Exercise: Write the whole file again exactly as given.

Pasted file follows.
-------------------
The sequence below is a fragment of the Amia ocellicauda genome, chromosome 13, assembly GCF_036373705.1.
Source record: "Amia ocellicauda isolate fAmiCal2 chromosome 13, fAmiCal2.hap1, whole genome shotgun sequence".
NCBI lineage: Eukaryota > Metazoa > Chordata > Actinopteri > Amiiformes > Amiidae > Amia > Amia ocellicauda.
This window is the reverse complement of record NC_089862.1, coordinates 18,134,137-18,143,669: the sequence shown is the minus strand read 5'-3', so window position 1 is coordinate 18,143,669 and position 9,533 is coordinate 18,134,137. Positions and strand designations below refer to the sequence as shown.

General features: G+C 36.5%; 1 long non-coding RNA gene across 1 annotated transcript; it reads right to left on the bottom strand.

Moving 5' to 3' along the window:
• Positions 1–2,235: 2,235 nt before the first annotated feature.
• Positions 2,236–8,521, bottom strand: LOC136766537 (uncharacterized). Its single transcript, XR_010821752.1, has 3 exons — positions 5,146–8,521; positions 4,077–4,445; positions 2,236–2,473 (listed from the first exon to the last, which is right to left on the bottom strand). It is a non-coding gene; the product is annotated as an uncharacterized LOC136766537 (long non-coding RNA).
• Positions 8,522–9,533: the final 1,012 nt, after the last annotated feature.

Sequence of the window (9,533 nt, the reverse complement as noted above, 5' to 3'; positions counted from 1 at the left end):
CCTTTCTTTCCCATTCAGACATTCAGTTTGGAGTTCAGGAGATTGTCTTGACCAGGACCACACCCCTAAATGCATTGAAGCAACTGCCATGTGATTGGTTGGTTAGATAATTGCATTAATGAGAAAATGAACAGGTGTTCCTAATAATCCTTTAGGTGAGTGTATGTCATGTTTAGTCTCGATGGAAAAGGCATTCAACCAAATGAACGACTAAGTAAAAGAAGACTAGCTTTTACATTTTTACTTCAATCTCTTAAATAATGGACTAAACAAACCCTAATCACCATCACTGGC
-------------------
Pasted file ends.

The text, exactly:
The sequence below is a fragment of the Amia ocellicauda genome, chromosome 13, assembly GCF_036373705.1.
Source record: "Amia ocellicauda isolate fAmiCal2 chromosome 13, fAmiCal2.hap1, whole genome shotgun sequence".
NCBI lineage: Eukaryota > Metazoa > Chordata > Actinopteri > Amiiformes > Amiidae > Amia > Amia ocellicauda.
This window is the reverse complement of record NC_089862.1, coordinates 18,134,137-18,143,669: the sequence shown is the minus strand read 5'-3', so window position 1 is coordinate 18,143,669 and position 9,533 is coordinate 18,134,137. Positions and strand designations below refer to the sequence as shown.

General features: G+C 36.5%; 1 long non-coding RNA gene across 1 annotated transcript; it reads right to left on the bottom strand.

Moving 5' to 3' along the window:
• Positions 1–2,235: 2,235 nt before the first annotated feature.
• Positions 2,236–8,521, bottom strand: LOC136766537 (uncharacterized). Its single transcript, XR_010821752.1, has 3 exons — positions 5,146–8,521; positions 4,077–4,445; positions 2,236–2,473 (listed from the first exon to the last, which is right to left on the bottom strand). It is a non-coding gene; the product is annotated as an uncharacterized LOC136766537 (long non-coding RNA).
• Positions 8,522–9,533: the final 1,012 nt, after the last annotated feature.

Sequence of the window (9,533 nt, the reverse complement as noted above, 5' to 3'; positions counted from 1 at the left end):
CCTTTCTTTCCCATTCAGACATTCAGTTTGGAGTTCAGGAGATTGTCTTGACCAGGACCACACCCCTAAATGCATTGAAGCAACTGCCATGTGATTGGTTGGTTAGATAATTGCATTAATGAGAAAATGAACAGGTGTTCCTAATAATCCTTTAGGTGAGTGTATGTCATGTTTAGTCTCGATGGAAAAGGCATTCAACCAAATGAACGACTAAGTAAAAGAAGACTAGCTTTTACATTTTTACTTCAATCTCTTAAATAATGGACTAAACAAACCCTAATCACCATCACTGGC